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CJ Williams was in Columbus Regional Hospital one year ago this month recovering from fractured ribs and a lacerated liver caused by an abuser.
In an outburst after an evening of drinking, the man hit her so hard that she could barely breathe. She passed out on the floor, regaining consciousness occasionally while she begged him to let her get help.
“It was pure rage,” recalled Williams, who feared for her life even though she considered the physical attack out of character for her abuser.
Williams said she had endured many years of the troubled relationship where the abuse was emotional rather than physical.
He put her down for wanting to go to college to better herself. He spent his time after work playing video games while she cooked, cleaned and took care of her two young children after she came home from her daytime job.
On the evening of the attack, her abuser told her to quit crying and whining, the 27-year-old Columbus woman said.
Despite the intense pain, Williams found a moment when she was alone to call 911 on her cellphone. She quickly gave only her address and hung up.
Williams scrambled to her car to hide until she saw a police car arrive. Officers arrested her abuser and summoned an ambulance to take Williams to the hospital.
“Thankfully my kids weren’t home at the time,” said Williams, who spent five days recovering at the hospital.
It would be more than a month before doctors would release her to return to work.
Williams was one of 470 Bartholomew County residents who got help last year from Turning Point Domestic Violence Services, which serves abuse victims by offering assistance ranging from crisis intervention and danger assessment to skills-building activities and educational support groups.
The number of people utilizing Turning Point’s services — which include help with legal issues, finding transitional housing, safety planning and programs for children — increased 27.7 percent last year.
Williams did not need to utilize Turning Point’s 25-bed emergency shelter, but 75 other Bartholomew County adults and 90 children did find refuge there in 2012.
Williams’ abuser, who was convicted of criminal confinement and domestic battery was sentenced this month in Bartholomew Circuit Court. He was sentenced to 18 months in prison for the criminal confinement count and one year for domestic battery, to be served at the same time.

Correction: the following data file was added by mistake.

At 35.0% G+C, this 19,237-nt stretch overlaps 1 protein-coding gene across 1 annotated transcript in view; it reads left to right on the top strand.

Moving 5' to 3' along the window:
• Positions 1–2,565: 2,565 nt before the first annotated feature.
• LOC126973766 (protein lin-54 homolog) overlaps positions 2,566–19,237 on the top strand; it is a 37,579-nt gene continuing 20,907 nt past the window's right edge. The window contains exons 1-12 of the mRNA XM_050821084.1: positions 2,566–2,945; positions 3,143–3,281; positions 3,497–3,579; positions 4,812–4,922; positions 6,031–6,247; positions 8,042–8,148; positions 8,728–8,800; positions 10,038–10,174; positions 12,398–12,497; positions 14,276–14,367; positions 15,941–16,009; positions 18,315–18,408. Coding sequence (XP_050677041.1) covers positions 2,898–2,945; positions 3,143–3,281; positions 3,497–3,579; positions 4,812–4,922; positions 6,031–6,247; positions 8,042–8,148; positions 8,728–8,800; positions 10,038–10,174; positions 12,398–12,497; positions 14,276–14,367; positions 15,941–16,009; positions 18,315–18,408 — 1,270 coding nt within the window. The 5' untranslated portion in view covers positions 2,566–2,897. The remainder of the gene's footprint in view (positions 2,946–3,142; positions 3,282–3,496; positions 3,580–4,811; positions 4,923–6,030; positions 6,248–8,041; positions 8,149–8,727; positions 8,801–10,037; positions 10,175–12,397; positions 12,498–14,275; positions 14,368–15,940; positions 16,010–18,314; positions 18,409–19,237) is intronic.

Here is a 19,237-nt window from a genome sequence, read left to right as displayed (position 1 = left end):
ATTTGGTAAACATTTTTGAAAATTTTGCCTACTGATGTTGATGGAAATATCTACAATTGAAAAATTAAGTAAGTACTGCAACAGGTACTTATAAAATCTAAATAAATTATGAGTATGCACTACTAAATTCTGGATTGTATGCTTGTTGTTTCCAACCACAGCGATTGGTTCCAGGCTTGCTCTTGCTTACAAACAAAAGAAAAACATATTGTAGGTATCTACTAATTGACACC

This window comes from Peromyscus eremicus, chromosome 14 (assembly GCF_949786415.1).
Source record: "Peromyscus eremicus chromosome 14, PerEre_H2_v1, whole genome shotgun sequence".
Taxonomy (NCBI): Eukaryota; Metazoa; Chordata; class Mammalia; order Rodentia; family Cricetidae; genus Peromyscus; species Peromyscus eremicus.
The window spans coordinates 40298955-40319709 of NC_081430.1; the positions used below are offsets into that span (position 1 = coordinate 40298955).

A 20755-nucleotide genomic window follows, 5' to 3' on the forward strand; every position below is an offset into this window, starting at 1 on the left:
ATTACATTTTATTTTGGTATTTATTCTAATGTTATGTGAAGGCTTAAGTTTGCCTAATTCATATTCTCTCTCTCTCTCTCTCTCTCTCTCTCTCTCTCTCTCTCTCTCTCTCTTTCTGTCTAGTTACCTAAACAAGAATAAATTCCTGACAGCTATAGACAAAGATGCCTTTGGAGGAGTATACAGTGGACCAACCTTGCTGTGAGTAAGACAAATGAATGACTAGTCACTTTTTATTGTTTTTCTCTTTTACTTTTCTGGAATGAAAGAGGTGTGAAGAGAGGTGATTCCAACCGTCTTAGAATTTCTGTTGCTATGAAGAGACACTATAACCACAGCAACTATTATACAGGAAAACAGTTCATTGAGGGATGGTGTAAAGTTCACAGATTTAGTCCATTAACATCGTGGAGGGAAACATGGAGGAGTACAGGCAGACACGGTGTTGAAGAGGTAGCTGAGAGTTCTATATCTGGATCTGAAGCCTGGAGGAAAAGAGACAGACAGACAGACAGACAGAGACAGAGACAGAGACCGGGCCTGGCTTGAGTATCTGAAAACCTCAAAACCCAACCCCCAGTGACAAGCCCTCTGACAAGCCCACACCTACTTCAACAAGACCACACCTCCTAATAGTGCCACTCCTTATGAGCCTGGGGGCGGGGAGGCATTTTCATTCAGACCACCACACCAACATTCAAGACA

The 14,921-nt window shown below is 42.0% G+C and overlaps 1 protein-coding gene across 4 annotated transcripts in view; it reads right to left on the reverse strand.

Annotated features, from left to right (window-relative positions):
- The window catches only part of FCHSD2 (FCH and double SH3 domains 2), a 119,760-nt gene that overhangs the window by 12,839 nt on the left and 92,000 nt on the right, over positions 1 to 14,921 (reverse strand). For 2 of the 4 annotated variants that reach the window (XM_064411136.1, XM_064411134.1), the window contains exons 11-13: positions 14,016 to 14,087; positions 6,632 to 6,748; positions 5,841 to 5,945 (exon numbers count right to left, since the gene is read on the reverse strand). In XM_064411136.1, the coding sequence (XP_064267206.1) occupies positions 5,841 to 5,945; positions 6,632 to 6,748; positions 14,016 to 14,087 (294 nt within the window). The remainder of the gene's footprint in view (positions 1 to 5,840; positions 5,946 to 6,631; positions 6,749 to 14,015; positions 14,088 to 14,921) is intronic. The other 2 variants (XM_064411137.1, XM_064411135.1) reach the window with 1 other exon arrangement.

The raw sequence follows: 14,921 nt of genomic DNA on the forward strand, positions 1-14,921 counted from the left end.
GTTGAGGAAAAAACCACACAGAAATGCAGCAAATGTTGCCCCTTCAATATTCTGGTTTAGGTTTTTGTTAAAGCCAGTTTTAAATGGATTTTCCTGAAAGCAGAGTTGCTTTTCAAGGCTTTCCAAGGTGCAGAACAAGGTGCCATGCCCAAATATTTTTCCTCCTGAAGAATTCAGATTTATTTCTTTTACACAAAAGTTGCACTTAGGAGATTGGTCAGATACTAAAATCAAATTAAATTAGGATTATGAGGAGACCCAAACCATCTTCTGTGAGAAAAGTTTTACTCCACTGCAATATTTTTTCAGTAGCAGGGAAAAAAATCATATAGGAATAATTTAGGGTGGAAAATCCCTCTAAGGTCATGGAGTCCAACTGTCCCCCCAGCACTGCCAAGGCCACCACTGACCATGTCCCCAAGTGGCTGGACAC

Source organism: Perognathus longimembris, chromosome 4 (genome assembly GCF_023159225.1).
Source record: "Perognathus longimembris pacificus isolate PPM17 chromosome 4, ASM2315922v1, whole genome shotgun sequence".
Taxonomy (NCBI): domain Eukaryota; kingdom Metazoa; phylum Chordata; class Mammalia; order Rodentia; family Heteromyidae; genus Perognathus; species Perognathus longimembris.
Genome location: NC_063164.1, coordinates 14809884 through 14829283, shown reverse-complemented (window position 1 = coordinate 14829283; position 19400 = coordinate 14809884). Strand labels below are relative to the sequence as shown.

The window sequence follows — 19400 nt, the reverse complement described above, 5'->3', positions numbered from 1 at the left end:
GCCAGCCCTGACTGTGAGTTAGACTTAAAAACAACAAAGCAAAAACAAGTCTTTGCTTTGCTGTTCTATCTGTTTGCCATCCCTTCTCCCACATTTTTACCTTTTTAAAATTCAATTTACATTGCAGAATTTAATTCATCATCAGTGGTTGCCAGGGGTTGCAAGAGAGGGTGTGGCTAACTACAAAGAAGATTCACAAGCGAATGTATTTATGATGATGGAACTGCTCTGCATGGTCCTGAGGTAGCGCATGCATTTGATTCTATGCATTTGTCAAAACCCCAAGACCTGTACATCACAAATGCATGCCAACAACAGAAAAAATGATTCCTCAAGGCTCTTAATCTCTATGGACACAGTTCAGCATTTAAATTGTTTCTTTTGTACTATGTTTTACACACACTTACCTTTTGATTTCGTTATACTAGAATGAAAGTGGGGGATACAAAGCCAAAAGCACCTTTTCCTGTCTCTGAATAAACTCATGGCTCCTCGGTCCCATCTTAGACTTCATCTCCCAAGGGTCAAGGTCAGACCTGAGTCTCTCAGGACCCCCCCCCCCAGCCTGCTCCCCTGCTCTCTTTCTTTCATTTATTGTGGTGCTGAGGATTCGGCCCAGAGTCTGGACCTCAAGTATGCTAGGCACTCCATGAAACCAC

However, both sentences were suspended, and the abuser was ordered to serve 16 months of probation, which would end in February 2015. He had spent about three weeks in Bartholomew County Jail after the attack on Oct. 28, 2012.
Williams voluntarily came forward to tell her story in hopes of giving other women the strength to move forward after being involved in cases of domestic violence.
“I didn’t want to put the spotlight on myself but to create the awareness,” Williams said. “I know it can be a very difficult situation to be in and to get out of.”
The No. 1 issue for women in cases of domestic violence is first being in a safe place, Williams said.
Even with her serious injuries, Williams understands that she is lucky in some regards. She had a job, a house and family members who provided a support system that allowed her to leave her abuser. Other women are not as fortunate.
Turning Point, which never reveals the names of its clients, said some women feel they cannot step out on their own because of various barriers.
These can include not having a job, a vehicle, another place to live, money of their own, any other family or living in a geographically isolated area, said Darla McKeeman, Turning Point’s director of client services and training.
That is one reason women might seek emergency shelter through Turning Point, which is offered in Bartholomew County.
Local women who find temporary housing at the shelter can receive assistance to help them through a crisis and work with case managers to find ways to move to self-sufficiency.
McKeeman said that on average, victims will try to leave their abusers five times before they are successful.
Williams said once was all it took for her, given the severity of her injuries. She also was in fear of her life that evening and never wanted to feel like that again.
Today, Williams, who works as a Columbus insurance agent, has a bachelor’s degree in business administration and is feeling good about her life.
She even, to some degree, has forgiven her abuser and believes he has true remorse for the attack. She believes he would never do anything so horrible again.
Physical effects of the attack still linger, including some pain in her liver on occasion.
She also has a new understanding of how domestic violence affects more than just the woman. Often children and other family members become involved.
Williams said her mother had to take care of her children for almost a month while her injuries healed.
Williams said she is not embarrassed to share her story. Many already know it. She wants to encourage others to not be afraid to ask for help and to not wait until it’s too late.
Turning to Turning Point, she said, is a valuable first step.
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